It just makes sense for Abigail Williams to go to their namesake for inspiration after all these years. The band, much like the real Abigail Williams, has been misunderstood and seemingly on trial over the years. Despite releasing one of 2012’s best black metal records (Becoming), the group’s steadily shifting line-ups and on-again, off-again touring schedule have led to some understandable uncertainty regarding the band. With ringleader (and only original member) Ken Sorceron firing up Abigail Williams version 4.0, this latest version sees the band not trying to outdo Becoming but instead to go in a new and exciting direction.
The new members of Abigail Williams have done time with Lord Mantis and Nachtmystium, so it makes sense that The Accuser is a dark, nihilistic record with a sound deeply rooted in doom and psychedelia. Unlike the pensive and atmospheric Becoming, the band’s fourth record feels like the other side of the coin. While the black metal felt dialed back to compensate for the beautiful tone and thoughtful songs, The Accuser goes straight for the throat, with a thrashy old-school black metal feel and serpentine songwriting. It’s evocative and grim, yet progressive and oddly beautiful (though partially horrifying). The album was clearly a labor love, and listeners can hear that; the album unfolds itself wonderfully with subsequent listens, but there are steamrolling riffs and icy melodies to immediately draw you in.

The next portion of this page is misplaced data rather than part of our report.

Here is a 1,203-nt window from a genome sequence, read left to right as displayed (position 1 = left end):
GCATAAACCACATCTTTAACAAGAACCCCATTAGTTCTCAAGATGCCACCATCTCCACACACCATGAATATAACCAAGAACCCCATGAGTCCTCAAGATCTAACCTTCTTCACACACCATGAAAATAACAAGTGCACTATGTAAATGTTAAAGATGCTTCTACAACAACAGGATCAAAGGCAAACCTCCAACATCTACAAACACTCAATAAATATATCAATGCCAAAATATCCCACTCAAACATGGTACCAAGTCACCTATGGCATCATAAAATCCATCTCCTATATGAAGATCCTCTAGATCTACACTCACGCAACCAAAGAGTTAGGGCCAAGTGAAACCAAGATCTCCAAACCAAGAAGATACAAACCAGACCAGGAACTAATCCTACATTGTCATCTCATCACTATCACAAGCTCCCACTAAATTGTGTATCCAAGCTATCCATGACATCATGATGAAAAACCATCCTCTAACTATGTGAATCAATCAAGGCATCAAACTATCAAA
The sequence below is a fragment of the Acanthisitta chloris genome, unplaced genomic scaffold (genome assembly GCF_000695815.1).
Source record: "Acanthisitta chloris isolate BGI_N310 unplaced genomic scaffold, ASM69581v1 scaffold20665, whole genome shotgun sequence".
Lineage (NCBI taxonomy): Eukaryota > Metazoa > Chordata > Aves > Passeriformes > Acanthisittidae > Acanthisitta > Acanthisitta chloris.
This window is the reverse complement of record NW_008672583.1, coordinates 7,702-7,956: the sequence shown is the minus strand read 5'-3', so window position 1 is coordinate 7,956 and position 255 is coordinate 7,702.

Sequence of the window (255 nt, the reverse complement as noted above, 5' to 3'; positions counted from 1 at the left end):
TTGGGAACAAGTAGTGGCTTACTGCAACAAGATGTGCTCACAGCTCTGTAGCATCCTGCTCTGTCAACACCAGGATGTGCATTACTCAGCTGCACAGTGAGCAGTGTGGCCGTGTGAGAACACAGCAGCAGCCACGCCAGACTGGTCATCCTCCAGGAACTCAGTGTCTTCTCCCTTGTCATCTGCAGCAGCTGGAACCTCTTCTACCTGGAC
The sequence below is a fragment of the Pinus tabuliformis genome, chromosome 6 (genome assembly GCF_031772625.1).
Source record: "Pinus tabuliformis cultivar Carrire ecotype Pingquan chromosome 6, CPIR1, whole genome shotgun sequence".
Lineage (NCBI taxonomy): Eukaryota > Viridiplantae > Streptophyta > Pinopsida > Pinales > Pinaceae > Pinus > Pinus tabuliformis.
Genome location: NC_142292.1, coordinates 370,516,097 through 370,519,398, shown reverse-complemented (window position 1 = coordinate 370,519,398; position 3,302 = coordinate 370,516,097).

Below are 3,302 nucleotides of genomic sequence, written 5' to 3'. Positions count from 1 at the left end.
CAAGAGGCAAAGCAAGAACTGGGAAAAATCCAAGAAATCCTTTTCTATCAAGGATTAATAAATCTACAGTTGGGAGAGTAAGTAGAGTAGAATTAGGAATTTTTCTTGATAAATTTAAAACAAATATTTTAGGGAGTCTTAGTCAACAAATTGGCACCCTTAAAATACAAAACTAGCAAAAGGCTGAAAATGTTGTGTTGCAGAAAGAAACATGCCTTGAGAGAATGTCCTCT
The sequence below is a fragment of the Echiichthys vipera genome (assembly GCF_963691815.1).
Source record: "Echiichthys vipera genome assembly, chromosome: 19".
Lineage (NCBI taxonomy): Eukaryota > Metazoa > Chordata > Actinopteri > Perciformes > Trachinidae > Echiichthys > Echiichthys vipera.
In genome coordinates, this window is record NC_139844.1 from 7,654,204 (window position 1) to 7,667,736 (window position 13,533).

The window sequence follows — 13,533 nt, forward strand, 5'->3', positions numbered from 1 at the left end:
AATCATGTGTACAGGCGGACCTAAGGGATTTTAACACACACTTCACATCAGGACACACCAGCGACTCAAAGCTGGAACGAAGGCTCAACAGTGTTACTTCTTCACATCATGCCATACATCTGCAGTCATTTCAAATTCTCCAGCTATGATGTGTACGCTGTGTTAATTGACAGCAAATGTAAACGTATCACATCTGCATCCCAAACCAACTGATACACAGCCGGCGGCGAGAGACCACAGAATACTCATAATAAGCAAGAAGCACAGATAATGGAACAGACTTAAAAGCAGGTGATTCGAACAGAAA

Abigail Williams has been getting too much shit over the years for having an EP with metalcore elements and an emphasis on keyboards early on. Grow the hell up already and actually listen to the band. Over the past two records, the band has been producing some of the best, most daring American black metal around. Sure, it doesn’t have a pink cover, and they don’t have that “Henry Thoreau with blast beats” thing going on. The Accuser cements Abigail Williams’ status as one of the great American black metal bands, capable of crafting challenging yet rewarding music that rocks as much as it is thoughtful. Sure, The Accuser isn’t exactly a happy listen, but by tackling America’s occult history head-on, Abigail Williams has written possibly its best work yet. (Nicholas Senior)